For our team meeting, I went in 10 minutes early, addressed the team and told them how I was feeling and what I was planning. We had an open discussion. Some guys wanted to go play and show we weren’t afraid as a country, we don’t back down. I tried to claim it’s not the time to show that; it’s time to mourn our loved ones and get back to a normal routine.
They appreciated that. They backed me.
Herm came in, addressed the team and said we’re not playing. He told that to the league, which decided not to play that weekend.
I’ve always lived my life by trying to do the right thing. In my heart, I thought it was the right thing to do at that time, knowing my voice was probably a little bigger or louder than some of my other teammates. At that time, I had to step up and say what I felt.
The next night, I had a friend call me, and asked me to go down to Ground Zero. The police commissioner, I guess, requested if I could do that. I went down there on Saturday and walked around to visit the rescue workers. I saw some things I wish I had never seen. It’s hard to erase from my memory, just the destruction, the disaster, the dust, the debris, the metal beams that were twisted and bent. It was hard to believe.
I’ve never been in a war zone, but if I could describe a war zone, that was it. I remember walking down to Ground Zero. It was surrounded by the military. They were standing shoulder to shoulder with rifles, not letting anybody in. It was surreal.
Walking around the outskirts, all the store windows were broken. It was desolate, nobody was there. It was like a ghost town. It was eerie. That’s probably the best word to describe it — eerie.
We played the following weekend in New England. As usual, I took the first bus to the stadium to get there early. Near my locker, as you walk into the shower and bathroom area, there was a poster and it had head shots of rescue workers who had lost their lives at Ground Zero.
I’m just looking, going through it, and I see an old high school teammate of mine — Ronald Kloepfer. He was a year ahead of me (at Sewanhaka High School in Floral Park, New York). He was a great teammate, a good friend to everybody in our school. It was more than a week later and I hadn’t heard; nobody told me, so I was punched in the gut at that moment.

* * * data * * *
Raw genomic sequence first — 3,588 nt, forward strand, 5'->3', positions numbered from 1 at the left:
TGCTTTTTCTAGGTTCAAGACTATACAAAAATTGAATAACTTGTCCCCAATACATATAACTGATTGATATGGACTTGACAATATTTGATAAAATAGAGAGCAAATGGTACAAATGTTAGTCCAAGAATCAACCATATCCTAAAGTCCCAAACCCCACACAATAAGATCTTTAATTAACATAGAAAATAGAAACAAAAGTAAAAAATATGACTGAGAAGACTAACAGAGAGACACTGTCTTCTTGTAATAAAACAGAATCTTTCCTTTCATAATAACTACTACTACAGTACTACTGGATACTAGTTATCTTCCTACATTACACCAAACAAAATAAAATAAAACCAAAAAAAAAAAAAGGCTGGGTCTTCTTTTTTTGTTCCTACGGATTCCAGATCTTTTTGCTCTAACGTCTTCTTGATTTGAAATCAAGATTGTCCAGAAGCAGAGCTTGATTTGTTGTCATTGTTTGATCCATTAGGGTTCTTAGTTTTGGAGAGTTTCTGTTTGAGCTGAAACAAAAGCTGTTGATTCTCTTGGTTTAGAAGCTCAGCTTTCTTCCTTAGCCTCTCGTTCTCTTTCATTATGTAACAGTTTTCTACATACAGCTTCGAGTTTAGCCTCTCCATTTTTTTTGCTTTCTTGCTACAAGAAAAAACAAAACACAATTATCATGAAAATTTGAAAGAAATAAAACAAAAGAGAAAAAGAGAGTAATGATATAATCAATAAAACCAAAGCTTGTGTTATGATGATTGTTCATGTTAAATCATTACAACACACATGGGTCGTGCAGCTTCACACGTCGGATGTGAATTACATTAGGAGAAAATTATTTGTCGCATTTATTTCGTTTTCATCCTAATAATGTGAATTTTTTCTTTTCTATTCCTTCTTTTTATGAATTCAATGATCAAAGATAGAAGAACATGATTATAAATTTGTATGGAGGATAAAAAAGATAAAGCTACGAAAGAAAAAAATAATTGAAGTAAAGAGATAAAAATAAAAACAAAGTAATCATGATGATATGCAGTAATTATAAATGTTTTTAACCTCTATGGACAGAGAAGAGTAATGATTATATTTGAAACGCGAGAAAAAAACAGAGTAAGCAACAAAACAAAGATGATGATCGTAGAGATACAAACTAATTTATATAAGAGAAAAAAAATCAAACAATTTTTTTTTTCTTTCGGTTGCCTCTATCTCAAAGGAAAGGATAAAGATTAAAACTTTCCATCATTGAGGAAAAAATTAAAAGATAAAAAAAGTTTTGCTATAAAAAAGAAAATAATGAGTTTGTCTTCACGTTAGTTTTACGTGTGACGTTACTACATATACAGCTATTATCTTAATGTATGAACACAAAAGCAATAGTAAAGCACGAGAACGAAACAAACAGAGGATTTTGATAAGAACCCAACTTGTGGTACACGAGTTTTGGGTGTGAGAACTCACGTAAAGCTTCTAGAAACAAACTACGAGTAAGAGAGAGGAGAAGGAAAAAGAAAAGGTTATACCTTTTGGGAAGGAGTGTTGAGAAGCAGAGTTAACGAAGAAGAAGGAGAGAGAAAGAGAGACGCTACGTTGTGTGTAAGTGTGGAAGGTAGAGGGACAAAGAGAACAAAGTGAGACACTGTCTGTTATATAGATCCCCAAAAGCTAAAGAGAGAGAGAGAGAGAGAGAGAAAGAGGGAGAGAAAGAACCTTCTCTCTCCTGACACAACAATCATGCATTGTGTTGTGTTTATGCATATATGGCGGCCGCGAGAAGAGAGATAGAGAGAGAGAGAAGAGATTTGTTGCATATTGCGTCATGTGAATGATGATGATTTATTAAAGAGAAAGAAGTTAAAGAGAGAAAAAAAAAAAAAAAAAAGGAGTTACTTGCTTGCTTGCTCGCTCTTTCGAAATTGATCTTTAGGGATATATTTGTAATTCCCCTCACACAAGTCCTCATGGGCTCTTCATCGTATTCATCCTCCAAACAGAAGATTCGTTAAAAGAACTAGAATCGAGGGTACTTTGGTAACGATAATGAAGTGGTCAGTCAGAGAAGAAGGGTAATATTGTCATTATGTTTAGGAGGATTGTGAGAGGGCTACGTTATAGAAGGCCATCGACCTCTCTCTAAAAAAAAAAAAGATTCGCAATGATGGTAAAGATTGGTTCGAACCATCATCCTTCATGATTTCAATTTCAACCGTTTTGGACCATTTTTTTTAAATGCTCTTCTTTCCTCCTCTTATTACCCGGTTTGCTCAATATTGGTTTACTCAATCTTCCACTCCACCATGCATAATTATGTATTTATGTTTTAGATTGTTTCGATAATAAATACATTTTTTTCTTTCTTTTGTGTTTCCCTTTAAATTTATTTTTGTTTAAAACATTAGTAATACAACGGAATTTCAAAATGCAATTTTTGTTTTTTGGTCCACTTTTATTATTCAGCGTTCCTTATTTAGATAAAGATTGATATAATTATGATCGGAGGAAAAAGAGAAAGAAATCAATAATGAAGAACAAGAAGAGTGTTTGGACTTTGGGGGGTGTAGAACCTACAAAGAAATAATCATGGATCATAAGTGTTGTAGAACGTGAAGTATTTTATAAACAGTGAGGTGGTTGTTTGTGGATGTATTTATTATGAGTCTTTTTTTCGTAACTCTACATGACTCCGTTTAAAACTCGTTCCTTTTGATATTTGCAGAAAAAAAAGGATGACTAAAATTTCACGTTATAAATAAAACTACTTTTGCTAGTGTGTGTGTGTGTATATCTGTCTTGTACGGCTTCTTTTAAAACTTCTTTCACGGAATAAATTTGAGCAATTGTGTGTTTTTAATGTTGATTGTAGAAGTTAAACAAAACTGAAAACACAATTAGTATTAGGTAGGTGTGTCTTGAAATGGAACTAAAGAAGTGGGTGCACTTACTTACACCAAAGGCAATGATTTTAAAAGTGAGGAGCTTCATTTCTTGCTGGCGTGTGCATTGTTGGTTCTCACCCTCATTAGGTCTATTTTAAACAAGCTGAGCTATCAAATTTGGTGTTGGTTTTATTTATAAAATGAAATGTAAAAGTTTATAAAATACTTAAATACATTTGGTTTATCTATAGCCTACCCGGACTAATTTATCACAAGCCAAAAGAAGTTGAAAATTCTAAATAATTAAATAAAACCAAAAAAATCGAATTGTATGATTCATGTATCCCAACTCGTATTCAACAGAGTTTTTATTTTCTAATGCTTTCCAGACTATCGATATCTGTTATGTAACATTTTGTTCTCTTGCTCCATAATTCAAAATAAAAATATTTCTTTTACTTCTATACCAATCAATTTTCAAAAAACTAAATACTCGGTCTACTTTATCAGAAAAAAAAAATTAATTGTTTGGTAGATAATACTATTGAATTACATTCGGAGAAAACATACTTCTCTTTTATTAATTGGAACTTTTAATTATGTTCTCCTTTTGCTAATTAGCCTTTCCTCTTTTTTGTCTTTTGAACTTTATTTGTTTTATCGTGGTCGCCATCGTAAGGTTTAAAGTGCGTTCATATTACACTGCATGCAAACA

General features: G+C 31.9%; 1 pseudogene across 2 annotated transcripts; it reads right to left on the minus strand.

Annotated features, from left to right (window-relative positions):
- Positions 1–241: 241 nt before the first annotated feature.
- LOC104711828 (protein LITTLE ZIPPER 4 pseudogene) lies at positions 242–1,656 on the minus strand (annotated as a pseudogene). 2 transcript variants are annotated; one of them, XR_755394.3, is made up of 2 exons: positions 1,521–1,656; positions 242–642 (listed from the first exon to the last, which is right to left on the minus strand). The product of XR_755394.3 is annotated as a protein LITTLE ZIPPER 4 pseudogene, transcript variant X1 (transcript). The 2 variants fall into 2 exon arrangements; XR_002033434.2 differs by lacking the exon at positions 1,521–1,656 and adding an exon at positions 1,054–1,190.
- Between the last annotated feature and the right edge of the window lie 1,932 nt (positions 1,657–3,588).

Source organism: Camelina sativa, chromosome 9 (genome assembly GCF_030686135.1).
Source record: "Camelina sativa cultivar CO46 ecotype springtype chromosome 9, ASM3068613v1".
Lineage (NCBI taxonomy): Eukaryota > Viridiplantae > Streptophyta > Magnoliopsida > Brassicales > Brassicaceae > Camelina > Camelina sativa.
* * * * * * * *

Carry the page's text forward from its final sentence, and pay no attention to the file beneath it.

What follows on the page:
All of a sudden, you have to get your mind ready to play a football game. As my livelihood, it was always so important, but that day — the week after 9/11 and finding out about my teammate — it wasn’t as important. That entire game is a blur.
I remember getting chills being on the sideline during the national anthem, watching the Andruzzi brothers on the field — (Joe, a Patriots offensive lineman, and his three brothers, all New York City fire fighters). I got to meet those guys in 2018, when they opened the sports section of the 9/11 museum in Manhattan. They’re a pretty cool family. One of the good things coming out of this was getting to meet those guys and hearing their experiences and what they went through on 9/11.
My lasting impressions of 9/11 are burned into my mind and soul. I do have one tangible reminder.
When I made that first trip to Ground Zero, right after 9/11, I picked up a piece of granite or stone from the rubble. I brought it in, mentioned it to the team and put it in my locker, a reminder of what took place and to appreciate what we have.
Eventually, I broke it into three pieces and gave a piece to each of my kids. It’s a symbol of what can happen and what people can accomplish when they come together, people stepping up to help others, strangers helping strangers.
The original stone wasn’t that big, probably as big as my hand, but it holds so much meaning. That will never change.